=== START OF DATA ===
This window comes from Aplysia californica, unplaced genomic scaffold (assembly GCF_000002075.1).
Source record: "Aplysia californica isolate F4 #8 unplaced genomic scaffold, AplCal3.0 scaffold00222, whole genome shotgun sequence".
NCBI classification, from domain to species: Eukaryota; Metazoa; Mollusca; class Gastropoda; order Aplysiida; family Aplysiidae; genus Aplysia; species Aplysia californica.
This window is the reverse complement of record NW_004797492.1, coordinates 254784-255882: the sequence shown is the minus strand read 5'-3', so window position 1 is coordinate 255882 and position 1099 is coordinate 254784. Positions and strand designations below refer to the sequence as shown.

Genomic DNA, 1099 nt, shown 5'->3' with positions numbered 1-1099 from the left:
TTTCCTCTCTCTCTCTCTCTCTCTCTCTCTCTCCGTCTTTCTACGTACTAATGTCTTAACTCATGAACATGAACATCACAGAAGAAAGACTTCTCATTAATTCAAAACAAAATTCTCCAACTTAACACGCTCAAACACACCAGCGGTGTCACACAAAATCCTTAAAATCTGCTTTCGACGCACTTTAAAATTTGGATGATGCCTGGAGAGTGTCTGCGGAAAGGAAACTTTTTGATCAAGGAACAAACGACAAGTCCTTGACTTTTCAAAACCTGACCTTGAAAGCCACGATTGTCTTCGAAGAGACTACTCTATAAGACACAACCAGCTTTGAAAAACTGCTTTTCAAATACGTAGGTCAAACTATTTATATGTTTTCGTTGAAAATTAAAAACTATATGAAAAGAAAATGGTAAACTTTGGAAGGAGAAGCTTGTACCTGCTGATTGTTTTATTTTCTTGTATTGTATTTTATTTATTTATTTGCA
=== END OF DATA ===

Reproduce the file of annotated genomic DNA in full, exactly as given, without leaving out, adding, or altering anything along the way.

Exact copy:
This window comes from Aplysia californica, unplaced genomic scaffold (assembly GCF_000002075.1).
Source record: "Aplysia californica isolate F4 #8 unplaced genomic scaffold, AplCal3.0 scaffold00222, whole genome shotgun sequence".
NCBI classification, from domain to species: Eukaryota; Metazoa; Mollusca; class Gastropoda; order Aplysiida; family Aplysiidae; genus Aplysia; species Aplysia californica.
This window is the reverse complement of record NW_004797492.1, coordinates 254784-255882: the sequence shown is the minus strand read 5'-3', so window position 1 is coordinate 255882 and position 1099 is coordinate 254784. Positions and strand designations below refer to the sequence as shown.

Genomic DNA, 1099 nt, shown 5'->3' with positions numbered 1-1099 from the left:
TTTCCTCTCTCTCTCTCTCTCTCTCTCTCTCTCCGTCTTTCTACGTACTAATGTCTTAACTCATGAACATGAACATCACAGAAGAAAGACTTCTCATTAATTCAAAACAAAATTCTCCAACTTAACACGCTCAAACACACCAGCGGTGTCACACAAAATCCTTAAAATCTGCTTTCGACGCACTTTAAAATTTGGATGATGCCTGGAGAGTGTCTGCGGAAAGGAAACTTTTTGATCAAGGAACAAACGACAAGTCCTTGACTTTTCAAAACCTGACCTTGAAAGCCACGATTGTCTTCGAAGAGACTACTCTATAAGACACAACCAGCTTTGAAAAACTGCTTTTCAAATACGTAGGTCAAACTATTTATATGTTTTCGTTGAAAATTAAAAACTATATGAAAAGAAAATGGTAAACTTTGGAAGGAGAAGCTTGTACCTGCTGATTGTTTTATTTTCTTGTATTGTATTTTATTTATTTATTTGCA